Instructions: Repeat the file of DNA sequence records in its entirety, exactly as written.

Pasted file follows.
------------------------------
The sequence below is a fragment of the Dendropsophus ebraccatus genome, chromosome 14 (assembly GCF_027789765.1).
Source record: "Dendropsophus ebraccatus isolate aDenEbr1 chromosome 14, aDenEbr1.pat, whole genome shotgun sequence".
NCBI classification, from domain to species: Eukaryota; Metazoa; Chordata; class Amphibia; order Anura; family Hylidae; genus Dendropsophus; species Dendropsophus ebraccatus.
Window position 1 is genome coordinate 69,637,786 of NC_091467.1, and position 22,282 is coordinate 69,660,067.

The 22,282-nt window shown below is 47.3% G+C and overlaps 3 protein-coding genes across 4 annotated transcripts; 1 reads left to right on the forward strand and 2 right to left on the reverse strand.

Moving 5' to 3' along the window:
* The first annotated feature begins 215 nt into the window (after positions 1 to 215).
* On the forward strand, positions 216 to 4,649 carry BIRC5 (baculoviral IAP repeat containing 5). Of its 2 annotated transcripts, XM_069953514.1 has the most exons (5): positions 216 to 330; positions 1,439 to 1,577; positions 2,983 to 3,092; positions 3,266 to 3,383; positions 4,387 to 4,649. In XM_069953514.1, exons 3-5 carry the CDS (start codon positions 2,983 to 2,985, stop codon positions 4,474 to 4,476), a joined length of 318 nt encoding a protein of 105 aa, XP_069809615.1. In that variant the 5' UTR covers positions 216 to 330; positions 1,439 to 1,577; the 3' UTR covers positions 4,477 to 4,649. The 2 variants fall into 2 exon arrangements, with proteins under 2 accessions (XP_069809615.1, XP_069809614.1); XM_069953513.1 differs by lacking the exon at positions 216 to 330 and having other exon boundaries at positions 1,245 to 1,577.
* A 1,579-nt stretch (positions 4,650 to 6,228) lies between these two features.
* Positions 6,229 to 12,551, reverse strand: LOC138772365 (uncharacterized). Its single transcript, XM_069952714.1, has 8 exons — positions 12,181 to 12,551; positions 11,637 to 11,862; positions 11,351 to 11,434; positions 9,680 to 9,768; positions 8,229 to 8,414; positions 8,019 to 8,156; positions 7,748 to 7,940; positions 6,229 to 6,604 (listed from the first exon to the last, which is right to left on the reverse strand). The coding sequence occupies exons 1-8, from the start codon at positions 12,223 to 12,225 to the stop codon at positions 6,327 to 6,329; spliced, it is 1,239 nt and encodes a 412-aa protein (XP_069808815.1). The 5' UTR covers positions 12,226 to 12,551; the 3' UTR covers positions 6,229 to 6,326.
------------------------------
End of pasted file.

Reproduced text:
The sequence below is a fragment of the Dendropsophus ebraccatus genome, chromosome 14 (assembly GCF_027789765.1).
Source record: "Dendropsophus ebraccatus isolate aDenEbr1 chromosome 14, aDenEbr1.pat, whole genome shotgun sequence".
NCBI classification, from domain to species: Eukaryota; Metazoa; Chordata; class Amphibia; order Anura; family Hylidae; genus Dendropsophus; species Dendropsophus ebraccatus.
Window position 1 is genome coordinate 69,637,786 of NC_091467.1, and position 22,282 is coordinate 69,660,067.

The 22,282-nt window shown below is 47.3% G+C and overlaps 3 protein-coding genes across 4 annotated transcripts; 1 reads left to right on the forward strand and 2 right to left on the reverse strand.

Moving 5' to 3' along the window:
* The first annotated feature begins 215 nt into the window (after positions 1 to 215).
* On the forward strand, positions 216 to 4,649 carry BIRC5 (baculoviral IAP repeat containing 5). Of its 2 annotated transcripts, XM_069953514.1 has the most exons (5): positions 216 to 330; positions 1,439 to 1,577; positions 2,983 to 3,092; positions 3,266 to 3,383; positions 4,387 to 4,649. In XM_069953514.1, exons 3-5 carry the CDS (start codon positions 2,983 to 2,985, stop codon positions 4,474 to 4,476), a joined length of 318 nt encoding a protein of 105 aa, XP_069809615.1. In that variant the 5' UTR covers positions 216 to 330; positions 1,439 to 1,577; the 3' UTR covers positions 4,477 to 4,649. The 2 variants fall into 2 exon arrangements, with proteins under 2 accessions (XP_069809615.1, XP_069809614.1); XM_069953513.1 differs by lacking the exon at positions 216 to 330 and having other exon boundaries at positions 1,245 to 1,577.
* A 1,579-nt stretch (positions 4,650 to 6,228) lies between these two features.
* Positions 6,229 to 12,551, reverse strand: LOC138772365 (uncharacterized). Its single transcript, XM_069952714.1, has 8 exons — positions 12,181 to 12,551; positions 11,637 to 11,862; positions 11,351 to 11,434; positions 9,680 to 9,768; positions 8,229 to 8,414; positions 8,019 to 8,156; positions 7,748 to 7,940; positions 6,229 to 6,604 (listed from the first exon to the last, which is right to left on the reverse strand). The coding sequence occupies exons 1-8, from the start codon at positions 12,223 to 12,225 to the stop codon at positions 6,327 to 6,329; spliced, it is 1,239 nt and encodes a 412-aa protein (XP_069808815.1). The 5' UTR covers positions 12,226 to 12,551; the 3' UTR covers positions 6,229 to 6,326.